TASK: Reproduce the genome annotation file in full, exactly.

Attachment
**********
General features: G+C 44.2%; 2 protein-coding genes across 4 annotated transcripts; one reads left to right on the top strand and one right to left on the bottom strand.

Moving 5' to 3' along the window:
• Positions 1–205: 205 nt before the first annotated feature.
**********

General features: G+C 44.2%; 2 protein-coding genes across 4 annotated transcripts; one reads left to right on the top strand and one right to left on the bottom strand.

Moving 5' to 3' along the window:
• Positions 1–205: 205 nt before the first annotated feature.